24. Hi Please, please, please know that while most children seem to do well on Guanfacine (Tenex), some have serious adverse reactions. Every doctor I've spoken with holds that Guanfacine/Tenex is pretty much the safest ADHD med around, however, Guanfacine, even in small doses, has been documented to cause mania in children with ADHD. In most of the cases studied, the child also had Tics/Tourette's. The study was done in by UNC Chapel Hill Doctors in 1999. No such study has since been done (at least none that I can find). And of course there is always the list of "less common" side effects, documented mainly in adults. The makers of the drug are clear that if this drug is prescribed to treat ADHD in children, it is done so "off label", meaning the drug makers have either not done or they have not published the results of any testing done in children under age 12. Since the drug has been so widely used to treat children with ADHD for many years, one has to wonder why they would not simply go ahead and formally test the drug in children, then market the drug for ADHD. Why, indeed? My advice is to try Guanfacine but understand exactly what to look for in terms of possible side effects ahead of time. If you don't, you could end up thinking your child somehow also developed other unrelated psychiatric or health issues, when in fact they could be caused by the Guanfacine.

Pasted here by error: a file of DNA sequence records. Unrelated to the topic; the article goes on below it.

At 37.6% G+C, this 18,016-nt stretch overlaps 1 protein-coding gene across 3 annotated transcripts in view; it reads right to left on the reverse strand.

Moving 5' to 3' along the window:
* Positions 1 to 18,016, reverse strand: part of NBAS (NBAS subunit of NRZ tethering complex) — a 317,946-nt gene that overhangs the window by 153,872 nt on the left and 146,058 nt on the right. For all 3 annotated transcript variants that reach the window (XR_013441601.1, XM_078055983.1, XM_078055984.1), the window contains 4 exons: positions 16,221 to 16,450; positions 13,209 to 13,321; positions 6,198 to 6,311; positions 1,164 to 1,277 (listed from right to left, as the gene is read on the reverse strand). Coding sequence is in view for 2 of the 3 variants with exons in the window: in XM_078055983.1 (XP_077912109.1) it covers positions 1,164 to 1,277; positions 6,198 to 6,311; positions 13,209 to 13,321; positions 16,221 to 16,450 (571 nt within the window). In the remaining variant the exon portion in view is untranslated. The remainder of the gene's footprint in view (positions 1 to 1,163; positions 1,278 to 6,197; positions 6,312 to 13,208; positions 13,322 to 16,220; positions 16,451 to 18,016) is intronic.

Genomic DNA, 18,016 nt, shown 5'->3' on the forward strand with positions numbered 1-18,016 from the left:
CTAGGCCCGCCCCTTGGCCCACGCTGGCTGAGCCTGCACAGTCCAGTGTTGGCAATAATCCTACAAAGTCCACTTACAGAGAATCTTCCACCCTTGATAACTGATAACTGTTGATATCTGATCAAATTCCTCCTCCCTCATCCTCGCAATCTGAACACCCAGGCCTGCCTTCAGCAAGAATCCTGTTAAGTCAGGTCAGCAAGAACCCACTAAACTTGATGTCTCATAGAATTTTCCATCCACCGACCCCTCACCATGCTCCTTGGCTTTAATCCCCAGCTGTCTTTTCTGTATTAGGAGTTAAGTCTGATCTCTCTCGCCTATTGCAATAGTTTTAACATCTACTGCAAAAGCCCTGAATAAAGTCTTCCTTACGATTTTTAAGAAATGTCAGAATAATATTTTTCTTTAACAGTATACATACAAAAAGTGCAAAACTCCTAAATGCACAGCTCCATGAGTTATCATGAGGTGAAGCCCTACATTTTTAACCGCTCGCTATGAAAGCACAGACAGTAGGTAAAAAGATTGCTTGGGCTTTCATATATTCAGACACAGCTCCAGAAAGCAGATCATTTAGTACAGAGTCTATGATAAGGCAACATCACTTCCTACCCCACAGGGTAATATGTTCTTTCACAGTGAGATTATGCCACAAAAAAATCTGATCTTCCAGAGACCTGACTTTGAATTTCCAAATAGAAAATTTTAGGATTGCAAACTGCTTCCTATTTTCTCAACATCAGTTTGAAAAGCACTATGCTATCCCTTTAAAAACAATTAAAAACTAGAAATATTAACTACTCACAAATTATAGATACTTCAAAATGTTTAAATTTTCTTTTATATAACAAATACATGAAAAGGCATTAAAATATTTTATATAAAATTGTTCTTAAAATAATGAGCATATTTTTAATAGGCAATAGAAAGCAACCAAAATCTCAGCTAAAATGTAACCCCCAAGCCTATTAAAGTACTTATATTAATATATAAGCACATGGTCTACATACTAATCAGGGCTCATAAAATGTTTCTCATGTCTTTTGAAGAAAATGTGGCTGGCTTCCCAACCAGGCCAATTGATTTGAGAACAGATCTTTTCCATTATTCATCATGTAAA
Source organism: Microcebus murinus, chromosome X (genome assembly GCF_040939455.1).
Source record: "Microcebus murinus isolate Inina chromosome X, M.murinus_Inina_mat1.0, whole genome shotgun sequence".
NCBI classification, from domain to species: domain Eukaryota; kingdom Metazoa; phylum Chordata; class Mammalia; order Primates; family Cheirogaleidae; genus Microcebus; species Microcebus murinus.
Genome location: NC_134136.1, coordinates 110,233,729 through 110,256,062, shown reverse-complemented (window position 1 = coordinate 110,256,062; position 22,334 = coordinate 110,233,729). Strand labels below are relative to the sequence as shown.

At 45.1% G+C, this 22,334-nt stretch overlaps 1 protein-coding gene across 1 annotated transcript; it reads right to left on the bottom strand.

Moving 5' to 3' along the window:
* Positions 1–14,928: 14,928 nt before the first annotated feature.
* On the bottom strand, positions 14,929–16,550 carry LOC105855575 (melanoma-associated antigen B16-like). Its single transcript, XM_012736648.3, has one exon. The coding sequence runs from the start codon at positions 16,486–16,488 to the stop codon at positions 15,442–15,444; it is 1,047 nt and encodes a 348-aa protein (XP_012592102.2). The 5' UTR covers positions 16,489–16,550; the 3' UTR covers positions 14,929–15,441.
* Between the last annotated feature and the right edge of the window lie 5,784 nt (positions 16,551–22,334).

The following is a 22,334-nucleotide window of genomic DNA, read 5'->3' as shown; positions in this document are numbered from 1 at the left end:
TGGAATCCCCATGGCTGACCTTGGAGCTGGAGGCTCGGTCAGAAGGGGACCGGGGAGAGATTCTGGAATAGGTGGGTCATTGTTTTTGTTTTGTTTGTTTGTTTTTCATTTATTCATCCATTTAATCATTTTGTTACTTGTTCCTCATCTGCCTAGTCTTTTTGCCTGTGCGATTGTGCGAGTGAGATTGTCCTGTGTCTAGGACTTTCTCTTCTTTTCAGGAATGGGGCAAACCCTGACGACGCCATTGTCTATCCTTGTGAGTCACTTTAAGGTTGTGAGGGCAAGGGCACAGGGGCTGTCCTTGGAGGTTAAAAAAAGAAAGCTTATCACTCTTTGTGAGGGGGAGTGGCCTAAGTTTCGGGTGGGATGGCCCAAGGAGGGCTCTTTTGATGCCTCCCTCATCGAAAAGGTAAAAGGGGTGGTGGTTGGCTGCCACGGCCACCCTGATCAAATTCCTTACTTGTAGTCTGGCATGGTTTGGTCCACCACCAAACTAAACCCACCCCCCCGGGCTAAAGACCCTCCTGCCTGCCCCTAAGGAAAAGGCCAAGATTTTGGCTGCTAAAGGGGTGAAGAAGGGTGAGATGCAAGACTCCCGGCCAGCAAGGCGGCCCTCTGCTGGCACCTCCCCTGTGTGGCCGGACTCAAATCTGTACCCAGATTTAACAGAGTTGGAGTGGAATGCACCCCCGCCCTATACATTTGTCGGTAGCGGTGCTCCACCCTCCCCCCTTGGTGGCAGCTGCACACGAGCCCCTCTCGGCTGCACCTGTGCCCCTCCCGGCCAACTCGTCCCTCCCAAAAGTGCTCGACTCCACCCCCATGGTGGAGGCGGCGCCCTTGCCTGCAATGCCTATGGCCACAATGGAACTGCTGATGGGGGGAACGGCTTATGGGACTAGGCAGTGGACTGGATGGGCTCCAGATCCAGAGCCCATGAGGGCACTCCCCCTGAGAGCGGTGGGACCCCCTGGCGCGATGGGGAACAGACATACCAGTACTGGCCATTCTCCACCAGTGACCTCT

25. Thank you for your suggestions, everyone. I have truly appreciated your perspectives. They have helped inform my questions for the Drs. Here's an update. The first appointment was spent reviewing her full health history and giving her a thorough physical. Based on her history, they're running multiple additional blood tests including histone levels, Celiac, another strep, Immune-complex panel, TSH, an HLA marker, and a few others I can't remember. They mentioned noting from her original blood work that she has elevated monocytes and eosinophils levels, which they said they often see in these PANS/PANDAS cases but they were also clear and careful to say they don't yet know what, if anything, this might mean. The test results will guide the next steps. In the short term, she'll take a daily non-steroid anti-inflammatory. I'm sure this has already been mentioned, but if you find yourself in this terrible boat, I highly recommend marrying your worry to whatever thread of sanity you've got left and creating a brief, succinct, and crystal-clear timeline of your child's health history since birth, inclusive of specific-day dates whenever possible. The more time you invest up front in this timeline, the better prepared the Drs will be when you arrive, and the more time you can all spend focusing on next steps. The clinic requests this timeline ahead of the first appointment, but even if you're not going to a clinic it is well-worth creating if only to avoid repeating your story to numerous doctors. It took me countless hours over several days to compile a clear history. I mined information from her baby book, my digital calendar, emails to friends/family, photos, emails sent from the school documenting strep exposure, and her actual medical records when possible. I thought I may have gone a bit overboard, but the Drs actually requested more information in some sections, specifically regarding exactly when a certain symptom started. And of course, all of it must be as verifiable as possible, since the clinic will do upfront work to marry the official records with your timeline. As my husband said, "They're practicing science." We are extremely grateful for this data-focused approach. If your child has seen more than one doctor (for ex., if you've moved, or if you need records from an Urgent care visited when you were on vacation), be forewarned that the time-consuming, and costly processes of requesting medical records seems specifically designed to prevent you from easily or quickly accessing your own child's history. I absolutely understand the need to balance patient privacy with easy access, however, the current processes are not only bespoke for each institution, but also often archaic (non-digital). It's awful enough witness this change, let alone having to navigate red tape and find time to create a detailed health history timeline. I will continue to keep you updated.